Both companies are also investing in fibre services, for both homes and offices. Vodacom more than doubled its total number of homes and businesses connected, to 61 427, with its own fibre passing 104,000 homes and businesses. MTN also expanded its own fibre service, Supersonic, winning accolades for its performance.

This broadband expansion is not limited to the mobile operators. Vuma, South Africa’s leading fibre infrastructure provider, is expanding its network well beyond the major urban centres that have been its stronghold since 2015. Even during lockdown, it is expanding its infrastructure, with Polokwane the latest target city. It joins Vox Telecom’s Frogfoot there, with the latter having embraced a strategy of serving secondary towns and cities. It is already laying down fibre in places like Bloemfontein, East London, Ermelo, Middelburg, Pietermaritzburg, Richards Bay and Witbank. Both Vox and Vuma have rolled out in Soweto, while Vuma is also servicing the Cape Flats with low-cost, prepaid fibre.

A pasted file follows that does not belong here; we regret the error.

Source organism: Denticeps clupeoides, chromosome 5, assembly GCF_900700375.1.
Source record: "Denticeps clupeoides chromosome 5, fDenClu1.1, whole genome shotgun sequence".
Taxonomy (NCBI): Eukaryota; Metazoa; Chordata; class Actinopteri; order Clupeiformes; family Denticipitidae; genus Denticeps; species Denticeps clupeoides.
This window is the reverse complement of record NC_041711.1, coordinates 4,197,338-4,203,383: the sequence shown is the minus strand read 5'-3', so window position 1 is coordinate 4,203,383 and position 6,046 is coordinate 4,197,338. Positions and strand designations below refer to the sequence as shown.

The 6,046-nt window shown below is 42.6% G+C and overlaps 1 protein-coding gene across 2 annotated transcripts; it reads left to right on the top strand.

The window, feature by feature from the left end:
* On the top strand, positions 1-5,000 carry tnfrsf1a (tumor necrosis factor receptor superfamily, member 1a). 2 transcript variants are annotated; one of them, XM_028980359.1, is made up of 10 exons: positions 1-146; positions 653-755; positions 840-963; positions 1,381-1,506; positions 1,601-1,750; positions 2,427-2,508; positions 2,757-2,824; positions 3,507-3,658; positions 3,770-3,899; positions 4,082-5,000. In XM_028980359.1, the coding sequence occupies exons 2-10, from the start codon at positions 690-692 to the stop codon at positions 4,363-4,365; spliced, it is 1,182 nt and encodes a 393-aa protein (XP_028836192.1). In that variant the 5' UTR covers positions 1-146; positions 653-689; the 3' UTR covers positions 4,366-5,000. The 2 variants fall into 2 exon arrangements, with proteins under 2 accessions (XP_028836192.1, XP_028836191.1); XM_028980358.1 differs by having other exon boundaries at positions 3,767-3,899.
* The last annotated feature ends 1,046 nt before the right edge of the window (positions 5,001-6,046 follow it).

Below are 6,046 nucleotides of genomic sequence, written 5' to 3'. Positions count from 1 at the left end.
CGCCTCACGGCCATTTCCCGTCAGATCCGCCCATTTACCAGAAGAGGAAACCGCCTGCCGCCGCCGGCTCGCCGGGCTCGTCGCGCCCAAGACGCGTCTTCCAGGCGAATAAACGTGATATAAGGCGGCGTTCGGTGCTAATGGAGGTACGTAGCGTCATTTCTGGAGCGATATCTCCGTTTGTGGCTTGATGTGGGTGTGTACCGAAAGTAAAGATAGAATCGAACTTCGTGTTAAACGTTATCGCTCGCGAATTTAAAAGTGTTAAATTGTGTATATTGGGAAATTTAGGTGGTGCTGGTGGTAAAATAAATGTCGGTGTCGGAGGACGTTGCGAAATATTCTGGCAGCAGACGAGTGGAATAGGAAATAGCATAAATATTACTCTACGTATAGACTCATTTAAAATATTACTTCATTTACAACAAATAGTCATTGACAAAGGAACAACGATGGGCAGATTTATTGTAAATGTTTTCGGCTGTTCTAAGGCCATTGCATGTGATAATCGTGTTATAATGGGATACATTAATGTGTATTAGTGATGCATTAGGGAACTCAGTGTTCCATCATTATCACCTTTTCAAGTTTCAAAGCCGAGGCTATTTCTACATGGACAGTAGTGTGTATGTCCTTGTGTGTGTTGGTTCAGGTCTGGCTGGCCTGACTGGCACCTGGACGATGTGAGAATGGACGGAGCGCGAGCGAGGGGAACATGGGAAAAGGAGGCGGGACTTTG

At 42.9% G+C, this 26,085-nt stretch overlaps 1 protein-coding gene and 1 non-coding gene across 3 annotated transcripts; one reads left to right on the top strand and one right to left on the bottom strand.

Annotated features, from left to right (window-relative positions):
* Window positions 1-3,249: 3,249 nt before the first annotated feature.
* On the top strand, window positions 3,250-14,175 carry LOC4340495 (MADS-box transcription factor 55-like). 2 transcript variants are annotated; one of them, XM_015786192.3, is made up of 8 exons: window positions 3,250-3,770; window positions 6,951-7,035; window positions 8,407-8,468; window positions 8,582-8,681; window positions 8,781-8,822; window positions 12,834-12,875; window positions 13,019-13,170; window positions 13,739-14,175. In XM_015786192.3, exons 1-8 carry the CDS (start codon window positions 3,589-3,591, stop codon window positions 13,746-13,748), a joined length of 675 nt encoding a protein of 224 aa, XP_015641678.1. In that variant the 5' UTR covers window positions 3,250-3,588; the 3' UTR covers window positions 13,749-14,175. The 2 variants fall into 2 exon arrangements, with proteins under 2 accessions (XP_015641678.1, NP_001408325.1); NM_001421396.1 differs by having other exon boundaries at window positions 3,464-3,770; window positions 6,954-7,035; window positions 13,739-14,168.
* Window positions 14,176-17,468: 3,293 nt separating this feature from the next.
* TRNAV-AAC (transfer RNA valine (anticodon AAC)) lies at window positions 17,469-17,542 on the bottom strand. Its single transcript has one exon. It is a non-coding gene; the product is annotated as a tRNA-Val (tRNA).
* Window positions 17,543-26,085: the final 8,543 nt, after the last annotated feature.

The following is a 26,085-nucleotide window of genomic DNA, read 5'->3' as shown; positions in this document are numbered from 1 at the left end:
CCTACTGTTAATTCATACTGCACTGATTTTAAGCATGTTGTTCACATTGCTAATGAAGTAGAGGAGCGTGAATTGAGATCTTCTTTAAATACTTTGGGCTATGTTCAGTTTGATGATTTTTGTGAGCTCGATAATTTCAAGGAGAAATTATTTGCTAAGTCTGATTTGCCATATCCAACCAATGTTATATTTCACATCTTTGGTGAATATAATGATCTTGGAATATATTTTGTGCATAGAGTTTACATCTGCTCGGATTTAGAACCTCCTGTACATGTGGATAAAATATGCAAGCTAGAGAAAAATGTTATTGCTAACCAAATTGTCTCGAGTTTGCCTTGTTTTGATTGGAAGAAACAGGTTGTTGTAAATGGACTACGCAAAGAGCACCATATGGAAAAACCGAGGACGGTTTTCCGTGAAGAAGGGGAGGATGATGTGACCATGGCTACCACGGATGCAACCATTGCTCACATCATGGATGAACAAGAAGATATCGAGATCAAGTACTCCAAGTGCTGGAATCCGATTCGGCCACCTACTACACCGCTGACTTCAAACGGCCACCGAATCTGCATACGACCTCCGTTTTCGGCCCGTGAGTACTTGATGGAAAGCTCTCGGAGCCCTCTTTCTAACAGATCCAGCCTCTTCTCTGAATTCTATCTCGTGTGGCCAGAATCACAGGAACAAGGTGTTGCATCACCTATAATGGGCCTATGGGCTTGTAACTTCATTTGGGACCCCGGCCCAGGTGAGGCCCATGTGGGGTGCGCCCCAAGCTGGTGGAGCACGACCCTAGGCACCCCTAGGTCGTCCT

“Fibre gives South African families who are staying indoors access to the world outside of their walls,” says Simon Butler, chief operating officer of Vuma. “More people are logging in to YouTube and streaming sites to watch the latest news around the current pandemic. Working parents, entrepreneurs and students learning from home are turning to digital platforms and online resources to ensure they stay on top of their individual responsibilities.”

Amid fears that the higher volumes of people now streaming, downloading, e-learning and working from home may cause slower internet speeds across the board, Butler says that fibre is perfectly geared to provide for this increase.